In his novel, Love in the Time of Cholera, Colombian Nobel prize winning author Gabriel García Márquez tells the story of the complicated marriage of Dr. Juvenal Urbino and his wife Fermina.
Urbino is a passionless man, a medical scientist, devoted to order and progress, committed to the eradication of cholera. Before their marriage, Fermina was involved in an ardent affair with the fiery Florentino, who despite her decision to marry Urbino, declares his undying love for her and pledges to remain faithful to her no matter what.
Fermina nonetheless commits herself to her marriage, growing old with Urbino, while Florintina remains a regular presence in their lives. Throughout the novel, Fermina is caught between the two men, one clinical and methodical, the other impassioned and promiscuous.
One of the main themes in García Márquez’s novel is the idea that lovesickness is just that, a sickness. And Florintino suffers from it as he would a disease like cholera. At times, his love for Fermina literally makes him ill.
Urbino’s obsession with the eradication of cholera takes on the symbolic meaning of him wanting to rid Fermina’s life of passion. In both Spanish (the original language of the novel) and English, the term choleric describes a fiery, passionate person, so it’s clear that Urbino believes Fermina would be happier and more settled without the effects of such strong feelings.
If you haven’t read Love in the Time of Cholera, it might not surprise you that Gabriel García Márquez concludes the book with a beautiful affirmation of the power and beauty of lifelong passion and ardor. He’s a Colombian novelist, after all.
Today, we live not in the time of cholera, but the less poetic-sounding pandemic, COVID-19.
Appearing as if out of nowhere in Wuhan province in China, scientists had never seen it before, and it’s spread has reminded us all of the strength and pervasiveness of viral expansion. We need to take all the precautions recommended by medical authorities.
But I’m with Gabriel García Márquez on this one. The spread of the latest coronavirus serves to remind me of another ‘virus’, a rapidly spreading force that’s impossible to ‘cure’ — love.
The earliest Christians were so infected by it that when a nearby town or village contracted the plague, some of them moved to that community to minister to the sick, even to the point of their own deaths. In his book, The Rise of Christianity, Rodney Stark quotes the early bishop Dionysius saying:
“Most of our brother Christians showed unbounded love and loyalty, never sparing themselves and thinking only of one another. Heedless of danger, they took charge of the sick, attending to their every need and ministering to them in Christ, and with them departed this life serenely happy; for they were infected by others with the disease, drawing on themselves the sickness of their neighbors and cheerfully accepting their pains. Many, in nursing and curing others, transferred their death to themselves and died in their stead…”
The selfless response of the black church to Philadelphia’s 1793 yellow fever outbreak has been well documented. And more recently, we can look to the lives of heroic saints who have served the sick and dying, from St Teresa of Calcutta to St Damien of Molokai.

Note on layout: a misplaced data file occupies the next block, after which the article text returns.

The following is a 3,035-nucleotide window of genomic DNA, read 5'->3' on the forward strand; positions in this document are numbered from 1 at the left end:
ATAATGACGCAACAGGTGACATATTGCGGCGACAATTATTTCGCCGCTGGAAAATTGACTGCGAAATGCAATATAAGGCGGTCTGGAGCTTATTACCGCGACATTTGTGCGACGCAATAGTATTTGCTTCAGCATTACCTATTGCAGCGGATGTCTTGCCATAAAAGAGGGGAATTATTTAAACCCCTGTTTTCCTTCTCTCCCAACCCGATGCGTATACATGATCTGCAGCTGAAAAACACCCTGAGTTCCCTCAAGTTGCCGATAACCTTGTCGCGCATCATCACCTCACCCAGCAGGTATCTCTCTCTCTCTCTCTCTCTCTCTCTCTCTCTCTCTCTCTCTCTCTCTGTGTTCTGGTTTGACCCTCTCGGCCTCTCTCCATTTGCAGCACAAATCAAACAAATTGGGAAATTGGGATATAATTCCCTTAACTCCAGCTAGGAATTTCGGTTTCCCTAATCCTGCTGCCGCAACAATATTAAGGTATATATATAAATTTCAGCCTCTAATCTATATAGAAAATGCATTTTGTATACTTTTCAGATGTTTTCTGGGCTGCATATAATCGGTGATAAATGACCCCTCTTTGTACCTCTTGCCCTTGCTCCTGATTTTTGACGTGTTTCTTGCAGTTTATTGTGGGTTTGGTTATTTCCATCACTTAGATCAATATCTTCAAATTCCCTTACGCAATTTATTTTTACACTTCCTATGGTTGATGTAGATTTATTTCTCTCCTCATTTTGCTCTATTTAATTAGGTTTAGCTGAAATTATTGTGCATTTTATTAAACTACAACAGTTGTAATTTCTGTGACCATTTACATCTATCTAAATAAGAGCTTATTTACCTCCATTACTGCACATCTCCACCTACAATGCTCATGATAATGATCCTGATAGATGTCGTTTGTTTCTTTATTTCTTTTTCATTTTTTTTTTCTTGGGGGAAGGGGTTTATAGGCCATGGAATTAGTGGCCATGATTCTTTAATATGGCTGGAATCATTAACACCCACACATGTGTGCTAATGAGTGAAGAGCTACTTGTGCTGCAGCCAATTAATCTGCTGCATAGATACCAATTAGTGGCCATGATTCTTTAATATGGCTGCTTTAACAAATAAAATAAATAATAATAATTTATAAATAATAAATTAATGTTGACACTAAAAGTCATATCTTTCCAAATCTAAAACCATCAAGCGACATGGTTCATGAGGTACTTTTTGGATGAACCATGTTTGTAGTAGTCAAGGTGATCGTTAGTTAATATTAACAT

Today, one Christian organization, GlobalGrace has mobilized nearly 100 volunteers in Wuhan province, distributing facemasks, disinfectant, food and supplies to more than 210,000 people.
In Vietnam, Fr Joseph Huu is working in a province completely quarantined off due to worries over the coronavirus. He is coordinating health services and pastoral care in the area, taking supplies and advice to villages throughout the area.
In saying this, I’m not suggesting anyone ignore the sensible warnings by medical authorities to wash our hands, practice “social distancing”, and self-quarantine if showing symptoms. Italian churches are making wise decisions to cancel services, and international Christian conventions around the world are postponing or cancelling their events.
But it is also worth noting that in a world where people are fighting over toilet paper, those of us infected with the love of Christ are called to practice the kind of serene and confident trust that death’s sting has been blunted forever by his resurrection.
This doesn’t mean we blithely ignore the severity of the pandemic, nor that we overlook the suffering caused by it. We serve, we give, we pray, we attend to those who are frightened and uncertain. But we don’t panic. We are not driven by fear.
Writing at the height of the Cold War and all its pervasive fears about nuclear holocaust, C.S.Lewis captured this sense of serenity when he wrote:
“If we are all going to be destroyed by an atomic bomb, let that bomb when it comes find us doing sensible and human things — praying, working, teaching, reading, listening to music, bathing the children, playing tennis, chatting to our friends over a pint and a game of darts–not huddled together like frightened sheep and thinking about bombs. They may break our bodies (any microbe can do that) but they need not dominate our minds.”
A cure for COVID-19 might be found in some lab similar to Dr. Juvenal Urbino’s in Love in the Time of Cholera, but there ain’t no cure for those infected with the love of Christ. As the Good Book says,
There is no fear in love. But perfect love drives out fear, because fear has to do with punishment. The one who fears is not made perfect in love. (1Jn 4:18)